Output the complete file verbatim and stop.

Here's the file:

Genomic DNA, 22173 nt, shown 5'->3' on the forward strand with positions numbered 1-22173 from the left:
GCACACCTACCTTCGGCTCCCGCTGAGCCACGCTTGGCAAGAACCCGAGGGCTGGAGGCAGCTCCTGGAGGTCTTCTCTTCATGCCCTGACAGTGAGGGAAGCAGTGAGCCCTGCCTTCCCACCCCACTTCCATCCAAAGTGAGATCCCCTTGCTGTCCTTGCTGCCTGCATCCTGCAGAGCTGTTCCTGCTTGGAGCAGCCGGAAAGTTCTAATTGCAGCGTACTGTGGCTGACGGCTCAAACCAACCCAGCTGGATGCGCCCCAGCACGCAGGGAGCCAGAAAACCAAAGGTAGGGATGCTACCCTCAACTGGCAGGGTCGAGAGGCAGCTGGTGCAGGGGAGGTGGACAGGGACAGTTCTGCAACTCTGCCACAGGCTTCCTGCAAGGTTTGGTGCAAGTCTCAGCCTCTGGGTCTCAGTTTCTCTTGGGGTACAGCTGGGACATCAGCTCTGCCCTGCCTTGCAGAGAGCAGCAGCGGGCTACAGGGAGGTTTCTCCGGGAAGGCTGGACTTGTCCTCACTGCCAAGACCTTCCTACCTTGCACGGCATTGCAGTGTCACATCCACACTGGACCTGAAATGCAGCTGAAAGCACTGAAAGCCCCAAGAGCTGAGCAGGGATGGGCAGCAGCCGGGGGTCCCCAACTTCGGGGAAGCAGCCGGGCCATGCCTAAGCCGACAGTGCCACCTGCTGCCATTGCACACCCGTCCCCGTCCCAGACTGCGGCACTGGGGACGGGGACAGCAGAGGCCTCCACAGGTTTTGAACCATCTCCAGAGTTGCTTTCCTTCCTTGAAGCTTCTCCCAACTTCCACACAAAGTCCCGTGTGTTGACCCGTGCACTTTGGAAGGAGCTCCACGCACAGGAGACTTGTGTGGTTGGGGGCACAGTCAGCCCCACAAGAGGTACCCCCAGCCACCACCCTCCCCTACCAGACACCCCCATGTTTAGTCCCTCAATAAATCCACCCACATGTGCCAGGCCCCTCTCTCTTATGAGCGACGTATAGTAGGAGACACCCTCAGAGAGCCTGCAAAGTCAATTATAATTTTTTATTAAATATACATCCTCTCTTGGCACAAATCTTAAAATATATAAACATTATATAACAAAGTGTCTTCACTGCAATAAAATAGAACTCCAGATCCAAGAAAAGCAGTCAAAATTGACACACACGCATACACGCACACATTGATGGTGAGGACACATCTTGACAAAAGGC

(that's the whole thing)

Genomic DNA, 22173 nt, shown 5'->3' on the forward strand with positions numbered 1-22173 from the left:
GCACACCTACCTTCGGCTCCCGCTGAGCCACGCTTGGCAAGAACCCGAGGGCTGGAGGCAGCTCCTGGAGGTCTTCTCTTCATGCCCTGACAGTGAGGGAAGCAGTGAGCCCTGCCTTCCCACCCCACTTCCATCCAAAGTGAGATCCCCTTGCTGTCCTTGCTGCCTGCATCCTGCAGAGCTGTTCCTGCTTGGAGCAGCCGGAAAGTTCTAATTGCAGCGTACTGTGGCTGACGGCTCAAACCAACCCAGCTGGATGCGCCCCAGCACGCAGGGAGCCAGAAAACCAAAGGTAGGGATGCTACCCTCAACTGGCAGGGTCGAGAGGCAGCTGGTGCAGGGGAGGTGGACAGGGACAGTTCTGCAACTCTGCCACAGGCTTCCTGCAAGGTTTGGTGCAAGTCTCAGCCTCTGGGTCTCAGTTTCTCTTGGGGTACAGCTGGGACATCAGCTCTGCCCTGCCTTGCAGAGAGCAGCAGCGGGCTACAGGGAGGTTTCTCCGGGAAGGCTGGACTTGTCCTCACTGCCAAGACCTTCCTACCTTGCACGGCATTGCAGTGTCACATCCACACTGGACCTGAAATGCAGCTGAAAGCACTGAAAGCCCCAAGAGCTGAGCAGGGATGGGCAGCAGCCGGGGGTCCCCAACTTCGGGGAAGCAGCCGGGCCATGCCTAAGCCGACAGTGCCACCTGCTGCCATTGCACACCCGTCCCCGTCCCAGACTGCGGCACTGGGGACGGGGACAGCAGAGGCCTCCACAGGTTTTGAACCATCTCCAGAGTTGCTTTCCTTCCTTGAAGCTTCTCCCAACTTCCACACAAAGTCCCGTGTGTTGACCCGTGCACTTTGGAAGGAGCTCCACGCACAGGAGACTTGTGTGGTTGGGGGCACAGTCAGCCCCACAAGAGGTACCCCCAGCCACCACCCTCCCCTACCAGACACCCCCATGTTTAGTCCCTCAATAAATCCACCCACATGTGCCAGGCCCCTCTCTCTTATGAGCGACGTATAGTAGGAGACACCCTCAGAGAGCCTGCAAAGTCAATTATAATTTTTTATTAAATATACATCCTCTCTTGGCACAAATCTTAAAATATATAAACATTATATAACAAAGTGTCTTCACTGCAATAAAATAGAACTCCAGATCCAAGAAAAGCAGTCAAAATTGACACACACGCATACACGCACACATTGATGGTGAGGACACATCTTGACAAAAGGC